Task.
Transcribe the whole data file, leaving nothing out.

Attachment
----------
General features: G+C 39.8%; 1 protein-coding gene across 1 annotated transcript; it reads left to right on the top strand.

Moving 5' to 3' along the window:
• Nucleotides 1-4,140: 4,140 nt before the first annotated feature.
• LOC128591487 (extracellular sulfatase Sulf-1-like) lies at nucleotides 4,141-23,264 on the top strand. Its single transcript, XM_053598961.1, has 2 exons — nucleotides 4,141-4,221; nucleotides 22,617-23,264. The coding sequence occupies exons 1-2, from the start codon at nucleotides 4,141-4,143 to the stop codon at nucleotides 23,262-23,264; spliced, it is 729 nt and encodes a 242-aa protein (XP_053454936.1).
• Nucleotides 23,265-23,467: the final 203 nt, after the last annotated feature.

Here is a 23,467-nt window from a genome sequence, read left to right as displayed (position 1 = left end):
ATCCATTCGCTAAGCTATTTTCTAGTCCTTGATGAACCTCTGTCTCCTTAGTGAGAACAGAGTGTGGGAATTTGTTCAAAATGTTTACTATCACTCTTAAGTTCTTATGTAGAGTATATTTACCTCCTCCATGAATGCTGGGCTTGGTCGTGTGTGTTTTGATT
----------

General features: G+C 39.8%; 1 protein-coding gene across 1 annotated transcript; it reads left to right on the top strand.

Moving 5' to 3' along the window:
• Nucleotides 1-4,140: 4,140 nt before the first annotated feature.
• LOC128591487 (extracellular sulfatase Sulf-1-like) lies at nucleotides 4,141-23,264 on the top strand. Its single transcript, XM_053598961.1, has 2 exons — nucleotides 4,141-4,221; nucleotides 22,617-23,264. The coding sequence occupies exons 1-2, from the start codon at nucleotides 4,141-4,143 to the stop codon at nucleotides 23,262-23,264; spliced, it is 729 nt and encodes a 242-aa protein (XP_053454936.1).
• Nucleotides 23,265-23,467: the final 203 nt, after the last annotated feature.

Here is a 23,467-nt window from a genome sequence, read left to right as displayed (position 1 = left end):
ATCCATTCGCTAAGCTATTTTCTAGTCCTTGATGAACCTCTGTCTCCTTAGTGAGAACAGAGTGTGGGAATTTGTTCAAAATGTTTACTATCACTCTTAAGTTCTTATGTAGAGTATATTTACCTCCTCCATGAATGCTGGGCTTGGTCGTGTGTGTTTTGATT